She said she takes is­sue with Gor­such’s orig­i­nal­ist views on the Con­sti­tu­tion be­cause “if we were to dog­mat­i­cally ad­here to orig­i­nal­ist in­ter­pre­ta­tions, then we would still have seg­re­gated schools and bans on in­ter­ra­cial mar­riage. Women wouldn’t be en­ti­tled to equal pro­tec­tion un­der the law, and gov­ern­ment dis­crim­i­na­tion against [gay, bi­sex­ual and trans­gen­der] Amer­i­cans would be per­mit­ted.”

Durbin and Sen. Chris Coons, D-Del., said they would push Gor­such to clar­ify his views on re­li­gious free­doms and work. Blu­men­thal said he planned to draw out the nom­i­nee on Trump’s “vi­cious” at­tacks on fed­eral judges.

Sev­eral of the more lib­eral Se­nate Democrats have al­ready an­nounced plans to op­pose Gor­such and seek to block his nom­i­na­tion from com­ing to a fi­nal vote. But Repub­li­cans could re­spond to a Demo­cratic de­lay by elim­i­nat­ing the 60-vote fil­i­buster thresh­old now in place for Supreme Court nom­i­na­tions, and with it any Demo­cratic lever­age to in­flu­ence the next Supreme Court fight.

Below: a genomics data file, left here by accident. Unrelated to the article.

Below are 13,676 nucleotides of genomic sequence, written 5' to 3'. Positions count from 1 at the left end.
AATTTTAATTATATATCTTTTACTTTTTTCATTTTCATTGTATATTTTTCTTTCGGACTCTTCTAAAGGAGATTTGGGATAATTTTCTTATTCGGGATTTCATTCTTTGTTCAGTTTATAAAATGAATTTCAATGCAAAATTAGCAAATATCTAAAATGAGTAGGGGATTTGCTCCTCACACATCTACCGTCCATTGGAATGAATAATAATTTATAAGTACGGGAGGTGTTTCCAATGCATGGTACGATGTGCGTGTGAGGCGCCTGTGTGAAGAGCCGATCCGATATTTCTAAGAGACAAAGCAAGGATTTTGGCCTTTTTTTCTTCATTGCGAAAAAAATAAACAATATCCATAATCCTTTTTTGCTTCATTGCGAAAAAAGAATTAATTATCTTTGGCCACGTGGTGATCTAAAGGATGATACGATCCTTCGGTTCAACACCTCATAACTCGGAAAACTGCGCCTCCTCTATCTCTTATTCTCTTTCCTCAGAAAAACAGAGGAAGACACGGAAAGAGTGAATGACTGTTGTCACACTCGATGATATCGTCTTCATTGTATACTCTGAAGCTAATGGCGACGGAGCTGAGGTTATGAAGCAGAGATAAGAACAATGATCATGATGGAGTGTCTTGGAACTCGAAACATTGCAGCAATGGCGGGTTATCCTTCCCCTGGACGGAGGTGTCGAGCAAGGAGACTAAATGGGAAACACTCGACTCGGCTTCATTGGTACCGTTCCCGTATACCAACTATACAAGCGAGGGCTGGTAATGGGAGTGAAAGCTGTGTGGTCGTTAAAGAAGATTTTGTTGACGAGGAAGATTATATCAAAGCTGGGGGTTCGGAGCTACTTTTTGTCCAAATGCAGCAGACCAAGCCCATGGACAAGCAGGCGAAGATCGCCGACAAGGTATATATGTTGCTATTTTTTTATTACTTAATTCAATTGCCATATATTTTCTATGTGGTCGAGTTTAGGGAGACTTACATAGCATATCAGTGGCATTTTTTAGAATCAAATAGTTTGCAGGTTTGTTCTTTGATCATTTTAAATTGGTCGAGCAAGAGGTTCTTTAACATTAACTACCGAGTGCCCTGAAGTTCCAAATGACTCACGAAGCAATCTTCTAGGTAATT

Repub­li­cans con­trol the Se­nate 52-48. The fil­i­buster rule, when in­voked, re­quires 60 of the 100 votes to ad­vance a bill or nom­i­na­tion, con­trasted with the sim­ple 51-vote ma­jor­ity that ap­plies in most cases.


Supreme Court nom­i­nee Neil Gor­such ar­rives Mon­day on Capi­tol Hill for his con­fir­ma­tion hear­ing be­fore the Se­nate Ju­di­ciary Com­mit­tee.


Sen. Charles Grass­ley (back to cam­era), chair­man of the Se­nate Ju­di­ciary Com­mit­tee, leads Supreme Court nom­i­nee Neil Gor­such in tak­ing an oath Mon­day be­fore Gor­such ad­dressed law­mak­ers at his con­fir­ma­tion hear­ing.